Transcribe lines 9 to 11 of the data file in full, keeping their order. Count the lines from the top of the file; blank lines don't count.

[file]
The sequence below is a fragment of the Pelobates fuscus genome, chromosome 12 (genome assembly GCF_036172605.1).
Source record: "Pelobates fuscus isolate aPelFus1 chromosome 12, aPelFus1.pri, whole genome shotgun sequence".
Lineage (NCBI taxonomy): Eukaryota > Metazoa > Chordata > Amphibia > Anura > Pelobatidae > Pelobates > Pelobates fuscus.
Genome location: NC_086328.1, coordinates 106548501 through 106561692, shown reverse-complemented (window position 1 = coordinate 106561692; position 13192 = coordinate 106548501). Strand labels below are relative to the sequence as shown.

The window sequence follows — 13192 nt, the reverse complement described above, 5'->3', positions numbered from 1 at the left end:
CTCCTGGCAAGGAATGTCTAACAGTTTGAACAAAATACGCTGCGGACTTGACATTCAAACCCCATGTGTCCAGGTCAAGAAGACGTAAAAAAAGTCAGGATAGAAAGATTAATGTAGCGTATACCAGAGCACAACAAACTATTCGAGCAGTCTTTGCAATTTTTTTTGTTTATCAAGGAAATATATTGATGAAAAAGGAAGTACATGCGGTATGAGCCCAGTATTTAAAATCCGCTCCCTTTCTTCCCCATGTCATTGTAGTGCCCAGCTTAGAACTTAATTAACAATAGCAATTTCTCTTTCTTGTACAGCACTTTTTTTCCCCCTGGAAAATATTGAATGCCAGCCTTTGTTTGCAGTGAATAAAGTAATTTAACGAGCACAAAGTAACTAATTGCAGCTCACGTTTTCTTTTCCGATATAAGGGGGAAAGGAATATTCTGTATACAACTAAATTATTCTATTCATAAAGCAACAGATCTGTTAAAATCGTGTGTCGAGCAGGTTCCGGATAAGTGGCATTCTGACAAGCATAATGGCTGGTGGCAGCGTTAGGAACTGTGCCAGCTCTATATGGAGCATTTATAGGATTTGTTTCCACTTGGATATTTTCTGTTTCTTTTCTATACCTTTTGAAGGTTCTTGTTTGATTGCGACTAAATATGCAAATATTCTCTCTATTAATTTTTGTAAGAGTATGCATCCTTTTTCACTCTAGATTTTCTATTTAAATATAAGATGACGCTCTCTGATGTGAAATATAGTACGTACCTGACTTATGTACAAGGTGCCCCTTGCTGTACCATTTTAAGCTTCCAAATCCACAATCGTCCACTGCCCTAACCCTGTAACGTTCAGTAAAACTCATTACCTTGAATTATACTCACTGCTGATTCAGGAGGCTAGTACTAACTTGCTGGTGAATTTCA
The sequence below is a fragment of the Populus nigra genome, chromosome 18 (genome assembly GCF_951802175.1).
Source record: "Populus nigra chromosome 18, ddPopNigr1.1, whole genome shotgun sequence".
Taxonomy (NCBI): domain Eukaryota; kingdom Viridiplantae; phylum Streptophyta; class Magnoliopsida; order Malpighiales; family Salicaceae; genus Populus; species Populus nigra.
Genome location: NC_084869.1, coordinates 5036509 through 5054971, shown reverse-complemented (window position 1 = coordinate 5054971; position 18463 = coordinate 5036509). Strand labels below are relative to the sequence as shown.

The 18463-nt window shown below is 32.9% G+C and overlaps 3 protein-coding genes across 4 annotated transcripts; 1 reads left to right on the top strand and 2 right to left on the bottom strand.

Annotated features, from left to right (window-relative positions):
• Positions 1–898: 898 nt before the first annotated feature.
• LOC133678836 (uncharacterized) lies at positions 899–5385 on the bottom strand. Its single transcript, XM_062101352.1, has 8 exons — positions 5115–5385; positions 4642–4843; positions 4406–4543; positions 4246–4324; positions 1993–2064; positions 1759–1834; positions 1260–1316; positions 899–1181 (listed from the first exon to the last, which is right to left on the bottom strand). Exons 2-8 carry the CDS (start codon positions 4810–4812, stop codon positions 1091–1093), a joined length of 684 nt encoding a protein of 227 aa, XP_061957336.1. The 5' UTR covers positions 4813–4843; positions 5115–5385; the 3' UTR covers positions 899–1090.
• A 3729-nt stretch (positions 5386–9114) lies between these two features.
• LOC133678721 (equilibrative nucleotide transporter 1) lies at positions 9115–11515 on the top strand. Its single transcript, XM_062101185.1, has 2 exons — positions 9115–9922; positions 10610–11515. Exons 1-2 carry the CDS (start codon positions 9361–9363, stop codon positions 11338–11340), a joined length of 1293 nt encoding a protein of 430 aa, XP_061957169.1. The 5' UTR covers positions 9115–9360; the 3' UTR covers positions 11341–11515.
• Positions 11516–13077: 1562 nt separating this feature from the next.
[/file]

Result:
Taxonomy (NCBI): domain Eukaryota; kingdom Viridiplantae; phylum Streptophyta; class Magnoliopsida; order Malpighiales; family Salicaceae; genus Populus; species Populus nigra.
Genome location: NC_084869.1, coordinates 5036509 through 5054971, shown reverse-complemented (window position 1 = coordinate 5054971; position 18463 = coordinate 5036509). Strand labels below are relative to the sequence as shown.

The 18463-nt window shown below is 32.9% G+C and overlaps 3 protein-coding genes across 4 annotated transcripts; 1 reads left to right on the top strand and 2 right to left on the bottom strand.